Proactive and assertive global governance is also an imperative in the controversial area of heritable gene editing in humans. Although the potential impacts would be slower to surface than gene drive technology, uncontrolled advances in certain parts of the world could lead to an international genetic arms race or the emergence of regulatory havens and a “race to the bottom.” A cautionary tale on the risks of inaction can already be seen with a related assisted reproductive technology known as mitochondrial replacement therapy, which is being developed but is not yet clinically approved in the US. In a recent case, however, a New York physician exported genetically modified embryos to Mexico for implantation, specifically to evade US restrictions. Imagine the type of industry that might result if the intent were not to produce an embryo free of genetic disease, but an embryo with a genetic enhancement enabled by CRISPR.
Robust international governance could discourage this kind of medical tourism, assure equal protection for the citizens of all nations, set international gene-editing standards for scientists and companies, and help prevent trade disputes with gene-edited foods. The challenge is determining what mechanism of international convergence is actually possible, given the substantial legal differences that are already in place across the globe on issues like GMOs and genetic modification of human embryos.
Formal regulatory harmonization across the many CRISPR applications, such as would be accomplished through international treaty, is unlikely to be feasible. Different countries exhibit unique social, political, and ethical norms that are often mutually incompatible, and the substantial resources required to arrive at legally-binding agreements are often not justified by the outcomes. For example, despite numerous meetings in the early 2000s aimed at a prohibition of human reproductive cloning, the United Nations General Assembly was unsuccessful in reaching a consensus on a binding convention. In the case of the Cartagena Protocol on Biosafety, which ensures the safe handling, transport, and use of genetically modified organisms produced through biotechnology, over 150 countries are member parties but the protocol has not been ratified by major global players including the United States, Canada, and Argentina.
So what should effective global governance of gene-editing technology look like? A critical first step is transnational policy diffusion, in which regulators and governing bodies from different nations maintain frequent and open lines of communication as technologies develop. An excellent precedent was set with the 2015 International Summit on Human Gene Editing in Washington, D.C., in which scientific agencies from the US, UK, and China acted as co-hosts and another dozen countries were represented by invited speakers.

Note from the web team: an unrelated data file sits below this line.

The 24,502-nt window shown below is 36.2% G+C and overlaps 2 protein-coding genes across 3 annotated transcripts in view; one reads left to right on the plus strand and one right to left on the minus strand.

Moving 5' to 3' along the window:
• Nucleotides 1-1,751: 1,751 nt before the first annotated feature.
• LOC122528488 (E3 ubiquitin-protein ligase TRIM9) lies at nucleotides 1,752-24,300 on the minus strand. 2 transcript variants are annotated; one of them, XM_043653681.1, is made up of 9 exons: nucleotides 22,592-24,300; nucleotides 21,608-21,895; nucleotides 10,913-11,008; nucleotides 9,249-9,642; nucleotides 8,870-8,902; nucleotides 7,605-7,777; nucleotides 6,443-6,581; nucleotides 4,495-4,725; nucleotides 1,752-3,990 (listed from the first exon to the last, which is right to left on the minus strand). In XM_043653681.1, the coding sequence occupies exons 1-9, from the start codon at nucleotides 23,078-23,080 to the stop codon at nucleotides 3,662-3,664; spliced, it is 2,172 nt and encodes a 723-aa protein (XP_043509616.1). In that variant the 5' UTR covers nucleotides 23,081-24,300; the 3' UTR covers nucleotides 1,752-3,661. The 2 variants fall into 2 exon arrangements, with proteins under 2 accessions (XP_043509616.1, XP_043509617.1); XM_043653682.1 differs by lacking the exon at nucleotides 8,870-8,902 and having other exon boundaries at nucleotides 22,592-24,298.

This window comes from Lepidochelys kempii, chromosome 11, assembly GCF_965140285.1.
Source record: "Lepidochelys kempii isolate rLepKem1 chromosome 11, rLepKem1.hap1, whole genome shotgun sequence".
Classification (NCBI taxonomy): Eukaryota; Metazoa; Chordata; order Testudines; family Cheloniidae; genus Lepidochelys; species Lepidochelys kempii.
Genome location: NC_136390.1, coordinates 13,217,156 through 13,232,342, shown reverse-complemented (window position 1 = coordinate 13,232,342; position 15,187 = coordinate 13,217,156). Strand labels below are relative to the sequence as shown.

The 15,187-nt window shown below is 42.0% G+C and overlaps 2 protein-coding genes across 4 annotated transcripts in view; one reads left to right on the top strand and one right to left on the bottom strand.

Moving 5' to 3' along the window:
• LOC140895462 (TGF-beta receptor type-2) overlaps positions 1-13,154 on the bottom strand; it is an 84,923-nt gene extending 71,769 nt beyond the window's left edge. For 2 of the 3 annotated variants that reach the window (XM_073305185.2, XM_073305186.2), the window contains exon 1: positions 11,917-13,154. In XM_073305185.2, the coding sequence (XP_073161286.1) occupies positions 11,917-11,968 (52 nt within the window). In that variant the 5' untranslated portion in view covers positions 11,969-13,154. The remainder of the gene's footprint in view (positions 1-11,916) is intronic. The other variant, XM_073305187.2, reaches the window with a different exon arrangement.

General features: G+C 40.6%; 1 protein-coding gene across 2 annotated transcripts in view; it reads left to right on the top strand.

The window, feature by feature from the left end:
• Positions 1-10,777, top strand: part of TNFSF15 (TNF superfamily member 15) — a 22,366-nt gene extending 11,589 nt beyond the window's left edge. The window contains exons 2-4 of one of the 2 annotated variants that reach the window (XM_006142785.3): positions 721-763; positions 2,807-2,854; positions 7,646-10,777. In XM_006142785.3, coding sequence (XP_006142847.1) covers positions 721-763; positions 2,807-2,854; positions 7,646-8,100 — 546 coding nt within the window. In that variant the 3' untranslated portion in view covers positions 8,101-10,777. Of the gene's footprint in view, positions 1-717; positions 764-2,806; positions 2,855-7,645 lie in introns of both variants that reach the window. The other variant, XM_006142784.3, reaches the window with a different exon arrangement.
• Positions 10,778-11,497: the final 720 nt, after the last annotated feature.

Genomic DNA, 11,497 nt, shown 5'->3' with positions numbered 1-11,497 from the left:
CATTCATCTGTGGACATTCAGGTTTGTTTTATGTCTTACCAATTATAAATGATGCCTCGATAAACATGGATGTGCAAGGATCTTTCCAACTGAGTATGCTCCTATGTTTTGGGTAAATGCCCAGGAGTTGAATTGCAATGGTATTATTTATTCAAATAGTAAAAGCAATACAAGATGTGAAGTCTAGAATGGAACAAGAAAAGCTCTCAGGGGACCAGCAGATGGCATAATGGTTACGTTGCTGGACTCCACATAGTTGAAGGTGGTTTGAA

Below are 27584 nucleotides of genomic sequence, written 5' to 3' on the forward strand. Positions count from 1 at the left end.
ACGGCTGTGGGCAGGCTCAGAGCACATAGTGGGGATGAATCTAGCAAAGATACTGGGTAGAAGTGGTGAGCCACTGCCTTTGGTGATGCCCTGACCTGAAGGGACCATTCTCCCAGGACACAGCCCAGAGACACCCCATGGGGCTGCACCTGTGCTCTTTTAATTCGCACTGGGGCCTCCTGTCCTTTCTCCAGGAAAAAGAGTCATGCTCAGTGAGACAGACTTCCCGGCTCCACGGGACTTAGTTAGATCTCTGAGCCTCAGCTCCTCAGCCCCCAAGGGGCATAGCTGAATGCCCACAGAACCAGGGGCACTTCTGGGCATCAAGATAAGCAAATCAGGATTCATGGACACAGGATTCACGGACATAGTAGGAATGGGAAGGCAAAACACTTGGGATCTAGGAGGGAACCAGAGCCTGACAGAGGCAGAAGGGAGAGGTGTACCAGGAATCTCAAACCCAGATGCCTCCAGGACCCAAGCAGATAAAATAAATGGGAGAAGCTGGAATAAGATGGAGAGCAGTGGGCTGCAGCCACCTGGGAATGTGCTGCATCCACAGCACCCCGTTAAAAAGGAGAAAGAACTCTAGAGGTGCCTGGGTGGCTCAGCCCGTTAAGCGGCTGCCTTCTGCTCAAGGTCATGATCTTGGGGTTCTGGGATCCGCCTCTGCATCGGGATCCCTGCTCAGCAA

The next step is looking for ways to strengthen international cooperation and coordination, especially through the involvement and broadened oversight offered by other stakeholders such as NGOs, professional scientific societies, and public-private partnerships. For example, the International Standards Coordinating Body was recently established to create standards for cell and gene-based medicine products, and the International Society for Stem Cell Research has published guidelines for experiments involving genetic changes to human embryos. Also crucial is a reliance on public outreach and engagement to facilitate decision making, so that the multinational diversity of opinions on gene editing’s societal impact becomes an asset rather than an impediment.
Gene-editing technology offers incredible potential to positively transform our world, but only by persistently confronting and addressing its global ramification can we ensure that the benefits accrue to all. As Louis Pasteur once said, “La science n’a pas de patrie, parce que le savoir est le patrimoine de l’humanité, le flambeau qui éclaire le monde”. Science has no homeland, because knowledge is the heritage of humanity, the torch that illuminates the world.
Jennifer A. Doudna is a professor at the University of California, Berkeley, investigator with the Howard Hughes Medical Institute, researcher at the Lawrence Berkeley National Laboratory, and executive director of the Innovative Genomics Institute. She is co-author of A Crack in Creation: Gene Editing and the Unthinkable Power to Control Evolution.
Samuel H. Sternberg will start as assistant professor at Columbia University in 2018. He is co-author of A Crack in Creation: Gene Editing and the Unthinkable Power to Control Evolution.